Ex-servicemen and women are taking their own lives at rates above the general population, prompting opposition calls for a royal commission.
The Australian Institute of Health and Welfare has released its third annual update on suicide among serving, reserve and ex-serving Australian Defence Force personnel.
It found once out of the ADF, men are 21 per cent more likely to die from suicide than their civillian male counterparts after adjusting for age.
This figure is in contrast to the suicide rates for serving and reserve males, which are 37 and 47 per cent lower than the average rate for Australian men.
"We are failing our veterans and we urgently need a royal commission into this terrible scourge," opposition spokesman for Veterans' Affairs and Defence Personell Shayne Neumann said on Friday.
"This latest update is a wake-up call and shows we are losing the war when it comes to saving our current and former defence personnel."
The data showed the suicide risk was higher in former serving men if involuntarily discharged for medical or other reasons.
In total, there were 465 suicide deaths among serving, reserve and ex-serving ADF personnel from 2001 to 2018.
The bulk of those came from ex-serving army (177), navy (55) and air force (35) officials.
"These numbers reflect at least in part the fact that those who served in the army made up around 65 per cent of the ex-serving population over the study period," the report says.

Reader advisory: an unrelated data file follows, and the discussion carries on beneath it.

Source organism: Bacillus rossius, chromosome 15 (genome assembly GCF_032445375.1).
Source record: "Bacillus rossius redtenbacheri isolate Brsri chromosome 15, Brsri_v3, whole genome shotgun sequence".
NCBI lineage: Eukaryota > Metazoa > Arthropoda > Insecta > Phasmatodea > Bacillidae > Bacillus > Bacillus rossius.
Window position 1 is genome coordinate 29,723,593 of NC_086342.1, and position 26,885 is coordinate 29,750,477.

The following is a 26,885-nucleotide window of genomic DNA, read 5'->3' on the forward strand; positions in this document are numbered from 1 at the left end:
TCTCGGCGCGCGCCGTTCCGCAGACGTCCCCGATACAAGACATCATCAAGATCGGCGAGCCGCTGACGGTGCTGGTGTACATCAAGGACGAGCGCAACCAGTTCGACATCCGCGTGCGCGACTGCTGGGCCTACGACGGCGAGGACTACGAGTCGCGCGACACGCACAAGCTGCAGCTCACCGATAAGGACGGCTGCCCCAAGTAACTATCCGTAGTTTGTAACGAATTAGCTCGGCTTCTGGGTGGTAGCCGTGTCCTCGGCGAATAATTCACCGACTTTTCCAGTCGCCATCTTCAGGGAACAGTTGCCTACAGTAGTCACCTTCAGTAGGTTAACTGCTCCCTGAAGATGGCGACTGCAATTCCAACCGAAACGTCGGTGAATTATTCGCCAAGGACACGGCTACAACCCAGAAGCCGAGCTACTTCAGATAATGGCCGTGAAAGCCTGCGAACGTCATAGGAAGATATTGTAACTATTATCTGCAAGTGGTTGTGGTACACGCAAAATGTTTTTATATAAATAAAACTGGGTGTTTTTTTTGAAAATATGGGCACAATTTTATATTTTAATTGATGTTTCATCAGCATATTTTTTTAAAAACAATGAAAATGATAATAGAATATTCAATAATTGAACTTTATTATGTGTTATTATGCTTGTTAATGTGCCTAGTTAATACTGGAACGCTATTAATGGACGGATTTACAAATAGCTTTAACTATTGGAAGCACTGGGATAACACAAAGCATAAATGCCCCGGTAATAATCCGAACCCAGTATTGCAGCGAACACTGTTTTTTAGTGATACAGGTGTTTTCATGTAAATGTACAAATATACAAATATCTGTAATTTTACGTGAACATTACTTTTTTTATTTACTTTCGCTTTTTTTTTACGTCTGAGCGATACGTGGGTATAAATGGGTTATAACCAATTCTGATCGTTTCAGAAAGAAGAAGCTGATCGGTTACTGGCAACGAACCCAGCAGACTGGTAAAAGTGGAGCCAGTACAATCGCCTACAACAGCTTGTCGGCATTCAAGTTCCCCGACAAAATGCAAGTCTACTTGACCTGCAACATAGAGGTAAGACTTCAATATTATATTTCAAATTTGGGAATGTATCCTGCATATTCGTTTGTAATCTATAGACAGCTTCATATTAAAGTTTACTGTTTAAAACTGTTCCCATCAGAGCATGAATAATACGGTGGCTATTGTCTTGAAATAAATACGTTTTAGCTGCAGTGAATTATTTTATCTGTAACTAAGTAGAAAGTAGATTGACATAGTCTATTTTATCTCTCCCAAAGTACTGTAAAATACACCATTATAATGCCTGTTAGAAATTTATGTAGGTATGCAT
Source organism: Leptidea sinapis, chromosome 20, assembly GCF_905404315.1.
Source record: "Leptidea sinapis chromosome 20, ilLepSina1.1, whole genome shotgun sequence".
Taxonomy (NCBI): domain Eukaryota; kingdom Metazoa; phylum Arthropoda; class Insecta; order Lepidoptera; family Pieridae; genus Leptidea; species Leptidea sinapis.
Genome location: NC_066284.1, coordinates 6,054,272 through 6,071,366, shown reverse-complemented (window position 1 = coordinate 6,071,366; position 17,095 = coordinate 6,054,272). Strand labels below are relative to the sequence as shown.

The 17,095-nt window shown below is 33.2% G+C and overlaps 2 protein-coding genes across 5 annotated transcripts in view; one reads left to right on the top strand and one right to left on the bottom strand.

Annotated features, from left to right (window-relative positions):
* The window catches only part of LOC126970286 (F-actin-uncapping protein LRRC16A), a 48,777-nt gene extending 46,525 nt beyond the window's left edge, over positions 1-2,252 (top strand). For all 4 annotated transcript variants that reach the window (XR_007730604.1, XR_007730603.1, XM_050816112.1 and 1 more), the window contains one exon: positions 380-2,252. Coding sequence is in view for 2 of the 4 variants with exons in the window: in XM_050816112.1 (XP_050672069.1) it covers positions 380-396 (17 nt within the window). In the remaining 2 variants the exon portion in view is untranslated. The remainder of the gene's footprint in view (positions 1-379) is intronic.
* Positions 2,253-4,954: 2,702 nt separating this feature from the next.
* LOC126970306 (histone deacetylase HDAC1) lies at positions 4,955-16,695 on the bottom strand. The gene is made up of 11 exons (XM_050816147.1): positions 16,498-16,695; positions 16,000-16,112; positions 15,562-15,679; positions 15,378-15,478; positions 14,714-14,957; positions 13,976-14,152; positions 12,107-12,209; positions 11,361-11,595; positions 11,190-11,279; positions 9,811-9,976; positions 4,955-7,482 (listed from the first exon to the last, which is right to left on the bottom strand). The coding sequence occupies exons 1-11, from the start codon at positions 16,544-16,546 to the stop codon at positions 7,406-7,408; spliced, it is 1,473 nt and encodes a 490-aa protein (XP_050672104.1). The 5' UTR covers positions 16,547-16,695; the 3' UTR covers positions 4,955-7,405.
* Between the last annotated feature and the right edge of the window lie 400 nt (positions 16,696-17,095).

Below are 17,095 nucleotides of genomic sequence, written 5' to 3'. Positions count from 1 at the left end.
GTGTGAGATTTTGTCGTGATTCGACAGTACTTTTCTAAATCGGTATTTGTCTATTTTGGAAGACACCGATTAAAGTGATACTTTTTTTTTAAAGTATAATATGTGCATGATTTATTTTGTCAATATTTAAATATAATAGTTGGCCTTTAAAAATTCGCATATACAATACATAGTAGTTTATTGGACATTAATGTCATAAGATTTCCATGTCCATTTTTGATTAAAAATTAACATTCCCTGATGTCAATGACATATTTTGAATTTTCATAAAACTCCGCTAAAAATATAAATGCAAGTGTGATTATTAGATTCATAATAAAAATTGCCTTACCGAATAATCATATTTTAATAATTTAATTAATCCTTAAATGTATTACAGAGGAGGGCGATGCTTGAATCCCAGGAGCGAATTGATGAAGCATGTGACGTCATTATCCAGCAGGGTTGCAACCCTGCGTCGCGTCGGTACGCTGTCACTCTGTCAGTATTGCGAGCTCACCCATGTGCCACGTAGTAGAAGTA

Those figures were mirrored over the most recent three-year span, with 88 ex-servicemen and women (58 army, 20 navy and 10 air force) taking their life compared with 35 serving and reserve personnel.
The national health and welfare agency noted the majority of suicides in serving and ex-serving ADF personnel were among men, reflecting the force's predominantly male population.
The suicide rate for ex-serving women was lower than their former male colleagues but they were still twice as likely to take their life than other Australians.
AIHW spokesperson Louise Gates said the report's findings would help improve suicide prevention strategies and other ADF services for personnel past and present.
"Further work is underway by the AIHW to build a comprehensive profile of the health and welfare of Australia's veterans, including those currently and no longer serving, as well as their families and carers," she said.
Mr Neumann said many veterans were concerned the federal government's proposed national commissioner for defence and veteran suicide prevention would not have the resources or independence to ask hard questions, which was why a royal commission was needed.
"We need to do a lot more to support our ex-service men and women and prepare them for life after the military through assistance with mental health and wellbeing, employment and housing," he said.
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